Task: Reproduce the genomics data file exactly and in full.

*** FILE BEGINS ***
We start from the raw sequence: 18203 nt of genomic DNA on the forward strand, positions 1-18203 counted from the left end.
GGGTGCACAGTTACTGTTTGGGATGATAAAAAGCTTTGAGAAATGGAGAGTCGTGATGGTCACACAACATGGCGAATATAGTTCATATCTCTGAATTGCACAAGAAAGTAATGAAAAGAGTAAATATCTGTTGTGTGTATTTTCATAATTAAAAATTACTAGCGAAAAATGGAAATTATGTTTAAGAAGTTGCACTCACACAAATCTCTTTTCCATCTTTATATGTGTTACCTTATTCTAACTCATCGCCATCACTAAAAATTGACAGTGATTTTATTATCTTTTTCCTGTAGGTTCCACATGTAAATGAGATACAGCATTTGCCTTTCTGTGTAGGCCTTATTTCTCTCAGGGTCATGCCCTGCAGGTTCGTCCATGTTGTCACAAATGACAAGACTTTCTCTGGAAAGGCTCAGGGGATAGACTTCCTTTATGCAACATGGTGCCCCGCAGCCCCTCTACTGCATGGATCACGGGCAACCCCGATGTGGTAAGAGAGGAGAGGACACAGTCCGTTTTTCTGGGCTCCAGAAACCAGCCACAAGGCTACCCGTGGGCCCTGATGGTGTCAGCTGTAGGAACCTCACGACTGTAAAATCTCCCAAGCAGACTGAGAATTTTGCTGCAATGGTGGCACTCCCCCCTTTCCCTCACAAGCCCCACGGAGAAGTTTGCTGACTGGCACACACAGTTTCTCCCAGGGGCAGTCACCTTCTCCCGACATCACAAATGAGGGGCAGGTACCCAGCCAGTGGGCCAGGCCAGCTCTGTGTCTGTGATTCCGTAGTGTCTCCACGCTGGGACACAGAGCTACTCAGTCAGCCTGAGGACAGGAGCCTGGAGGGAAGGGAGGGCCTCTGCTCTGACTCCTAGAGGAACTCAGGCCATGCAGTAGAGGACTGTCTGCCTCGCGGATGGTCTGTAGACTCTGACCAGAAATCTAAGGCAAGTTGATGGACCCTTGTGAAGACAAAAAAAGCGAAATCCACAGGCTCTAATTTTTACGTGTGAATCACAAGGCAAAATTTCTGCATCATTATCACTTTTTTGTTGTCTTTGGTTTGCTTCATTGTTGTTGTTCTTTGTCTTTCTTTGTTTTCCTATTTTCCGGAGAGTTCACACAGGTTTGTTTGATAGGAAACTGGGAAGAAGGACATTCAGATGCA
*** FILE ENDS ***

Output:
We start from the raw sequence: 18203 nt of genomic DNA on the forward strand, positions 1-18203 counted from the left end.
GGGTGCACAGTTACTGTTTGGGATGATAAAAAGCTTTGAGAAATGGAGAGTCGTGATGGTCACACAACATGGCGAATATAGTTCATATCTCTGAATTGCACAAGAAAGTAATGAAAAGAGTAAATATCTGTTGTGTGTATTTTCATAATTAAAAATTACTAGCGAAAAATGGAAATTATGTTTAAGAAGTTGCACTCACACAAATCTCTTTTCCATCTTTATATGTGTTACCTTATTCTAACTCATCGCCATCACTAAAAATTGACAGTGATTTTATTATCTTTTTCCTGTAGGTTCCACATGTAAATGAGATACAGCATTTGCCTTTCTGTGTAGGCCTTATTTCTCTCAGGGTCATGCCCTGCAGGTTCGTCCATGTTGTCACAAATGACAAGACTTTCTCTGGAAAGGCTCAGGGGATAGACTTCCTTTATGCAACATGGTGCCCCGCAGCCCCTCTACTGCATGGATCACGGGCAACCCCGATGTGGTAAGAGAGGAGAGGACACAGTCCGTTTTTCTGGGCTCCAGAAACCAGCCACAAGGCTACCCGTGGGCCCTGATGGTGTCAGCTGTAGGAACCTCACGACTGTAAAATCTCCCAAGCAGACTGAGAATTTTGCTGCAATGGTGGCACTCCCCCCTTTCCCTCACAAGCCCCACGGAGAAGTTTGCTGACTGGCACACACAGTTTCTCCCAGGGGCAGTCACCTTCTCCCGACATCACAAATGAGGGGCAGGTACCCAGCCAGTGGGCCAGGCCAGCTCTGTGTCTGTGATTCCGTAGTGTCTCCACGCTGGGACACAGAGCTACTCAGTCAGCCTGAGGACAGGAGCCTGGAGGGAAGGGAGGGCCTCTGCTCTGACTCCTAGAGGAACTCAGGCCATGCAGTAGAGGACTGTCTGCCTCGCGGATGGTCTGTAGACTCTGACCAGAAATCTAAGGCAAGTTGATGGACCCTTGTGAAGACAAAAAAAGCGAAATCCACAGGCTCTAATTTTTACGTGTGAATCACAAGGCAAAATTTCTGCATCATTATCACTTTTTTGTTGTCTTTGGTTTGCTTCATTGTTGTTGTTCTTTGTCTTTCTTTGTTTTCCTATTTTCCGGAGAGTTCACACAGGTTTGTTTGATAGGAAACTGGGAAGAAGGACATTCAGATGCA